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February 16, 2010

The Hunter’s Apprentice

We've heard a lot of good news lately about hunting and hunters–like the 3.5 percent increase in the National Shooting Sports Foundation Hunting License Sales Index and that most hunters went afield as much or more than they expected in 2009. Not to be overlooked, though, are the more than 300,000 apprentice hunting licenses that have been sold over the last three years thanks to Families Afield®.

This program, a joint effort of NSSF, the U.S. Sportsmen's Alliance and National Wild Turkey Federation, works to lower regulatory barriers that stand in the way of introducing a newcomer to hunting. The "apprentice," usually a young person, can then hunt deer and other big game under the supervision of a licensed adult mentor before committing to taking a lengthy hunter education course. Think about it. What youngsters do you know who will sit through approximately 16 hours of coursework in order to do something they have never even tried? Not many, we'd wager.

Research showed that too many states were imposing barriers to newcomers. Some states restricted youth from participating until age 10 or 12 or even later and required extensive coursework. Given these hurdles, it's no wonder that kids passed up hunting and instead turned to video games or organized sports.

Over the last five years, however, Families Afield has made considerable progress. In 2009 Nevada and Wisconsin became the 28th and 29th states to make their hunting regulations more friendly to newcomers. 

Why is it important to change these regulations? Research shows that the "hunter replacement ratio" is below 1.0 for the majority of states, meaning that hunters who drop out are not being replaced. Without an influx of new, young hunters to maintain the ranks, hunting, which is so important to wildlife conservation funding and America's economy, could be compromised. Not to mention that youth would miss out on what has been a rite of passage for generations.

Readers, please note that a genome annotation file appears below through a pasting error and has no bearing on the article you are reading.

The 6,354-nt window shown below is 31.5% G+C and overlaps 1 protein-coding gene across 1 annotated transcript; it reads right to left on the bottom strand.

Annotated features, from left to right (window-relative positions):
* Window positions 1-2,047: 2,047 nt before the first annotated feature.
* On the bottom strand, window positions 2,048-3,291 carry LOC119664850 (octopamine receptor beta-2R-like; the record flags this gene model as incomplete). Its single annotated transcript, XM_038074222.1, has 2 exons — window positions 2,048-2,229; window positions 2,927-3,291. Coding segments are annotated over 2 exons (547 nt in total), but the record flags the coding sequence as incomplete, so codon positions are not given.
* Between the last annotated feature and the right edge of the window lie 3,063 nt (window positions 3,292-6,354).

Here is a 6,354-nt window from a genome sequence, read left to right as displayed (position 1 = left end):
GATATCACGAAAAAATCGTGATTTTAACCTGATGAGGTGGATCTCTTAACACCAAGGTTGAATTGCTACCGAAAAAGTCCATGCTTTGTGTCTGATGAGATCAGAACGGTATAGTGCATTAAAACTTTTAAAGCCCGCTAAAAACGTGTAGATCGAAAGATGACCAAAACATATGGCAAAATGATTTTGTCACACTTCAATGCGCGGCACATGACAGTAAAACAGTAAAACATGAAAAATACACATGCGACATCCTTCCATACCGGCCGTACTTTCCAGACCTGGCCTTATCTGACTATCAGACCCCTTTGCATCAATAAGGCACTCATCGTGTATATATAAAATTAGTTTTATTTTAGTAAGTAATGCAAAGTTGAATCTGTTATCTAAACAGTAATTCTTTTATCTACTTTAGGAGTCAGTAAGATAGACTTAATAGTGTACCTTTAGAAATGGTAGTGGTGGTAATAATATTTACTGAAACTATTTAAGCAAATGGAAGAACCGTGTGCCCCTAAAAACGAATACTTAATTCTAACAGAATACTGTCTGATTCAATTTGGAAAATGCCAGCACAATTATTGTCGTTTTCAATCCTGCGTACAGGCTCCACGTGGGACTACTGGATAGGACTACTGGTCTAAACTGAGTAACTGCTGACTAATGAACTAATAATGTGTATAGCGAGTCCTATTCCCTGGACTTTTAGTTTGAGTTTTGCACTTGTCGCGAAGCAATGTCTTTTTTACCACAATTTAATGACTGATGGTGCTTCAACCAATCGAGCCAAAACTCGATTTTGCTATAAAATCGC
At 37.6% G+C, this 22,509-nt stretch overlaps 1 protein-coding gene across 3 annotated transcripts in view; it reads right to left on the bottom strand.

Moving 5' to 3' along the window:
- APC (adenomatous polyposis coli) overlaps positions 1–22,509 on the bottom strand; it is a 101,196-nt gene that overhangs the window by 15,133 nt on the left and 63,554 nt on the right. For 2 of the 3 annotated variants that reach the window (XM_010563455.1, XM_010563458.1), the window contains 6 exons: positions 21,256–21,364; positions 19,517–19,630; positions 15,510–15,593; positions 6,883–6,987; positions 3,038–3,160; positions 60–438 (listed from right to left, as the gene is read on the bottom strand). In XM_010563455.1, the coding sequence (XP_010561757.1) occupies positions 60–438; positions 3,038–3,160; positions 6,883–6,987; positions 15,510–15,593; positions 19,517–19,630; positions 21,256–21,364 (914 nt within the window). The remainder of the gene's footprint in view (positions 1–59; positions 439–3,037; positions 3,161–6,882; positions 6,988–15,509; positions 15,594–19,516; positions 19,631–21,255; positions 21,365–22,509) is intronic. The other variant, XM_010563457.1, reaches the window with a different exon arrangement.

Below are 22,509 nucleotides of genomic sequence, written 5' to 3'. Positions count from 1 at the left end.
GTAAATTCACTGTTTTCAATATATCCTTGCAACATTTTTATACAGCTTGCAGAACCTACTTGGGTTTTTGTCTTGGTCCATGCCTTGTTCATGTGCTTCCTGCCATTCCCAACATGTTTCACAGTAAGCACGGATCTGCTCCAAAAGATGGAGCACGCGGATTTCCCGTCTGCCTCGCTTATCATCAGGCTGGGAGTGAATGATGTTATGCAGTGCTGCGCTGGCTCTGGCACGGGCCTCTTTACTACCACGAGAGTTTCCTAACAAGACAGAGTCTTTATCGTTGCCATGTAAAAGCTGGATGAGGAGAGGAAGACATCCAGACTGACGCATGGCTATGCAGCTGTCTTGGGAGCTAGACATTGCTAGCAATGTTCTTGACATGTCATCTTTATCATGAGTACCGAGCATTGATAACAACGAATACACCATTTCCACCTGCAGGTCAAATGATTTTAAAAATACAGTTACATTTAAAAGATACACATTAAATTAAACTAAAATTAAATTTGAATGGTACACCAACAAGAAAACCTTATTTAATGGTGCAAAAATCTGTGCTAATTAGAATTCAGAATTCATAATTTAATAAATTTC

A story called "Outfitters Lament: Too Few Kids With Guns" in The Wall Street Journal touched on some of the challenges that hunting faces, although we think the future is brighter than that article makes it out. Remember, you don't need an outfitter to introduce a youngster to hunting. Also keep in mind that research shows that supervised youth hunters are especially safe.

When newcomers go afield at an early age, memories are created of the sights, sounds, and excitement of the hunt. It's those memories that cause young people to insist in the future that their dads and moms take them hunting, and it's probably the reason the Ohio Division of Wildlife is retaining 47 to 53 percent of apprentice hunters. "This is the best retention rate of any program we currently operate," said an agency spokesperson. 

For hunters, mentoring appears to be natural instinct. A recent poll showed more than 77 percent of active hunters and target shooters had taken their sons and daughters hunting. Even adults without a child or stepchild heard the calling, with 56 percent of them reporting they also took a young person afield.

The work of Families Afield is helping to make it easier for hunters to act on this innate drive to teach youngsters about this ages-old, normal human activity. It doesn't take a "sorcerer's apprentice" to know that the future of hunting will have a bright spot as the figure of 300,000 apprentice hunters continues to grow. 

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Categories: Conservation, Education, Hunting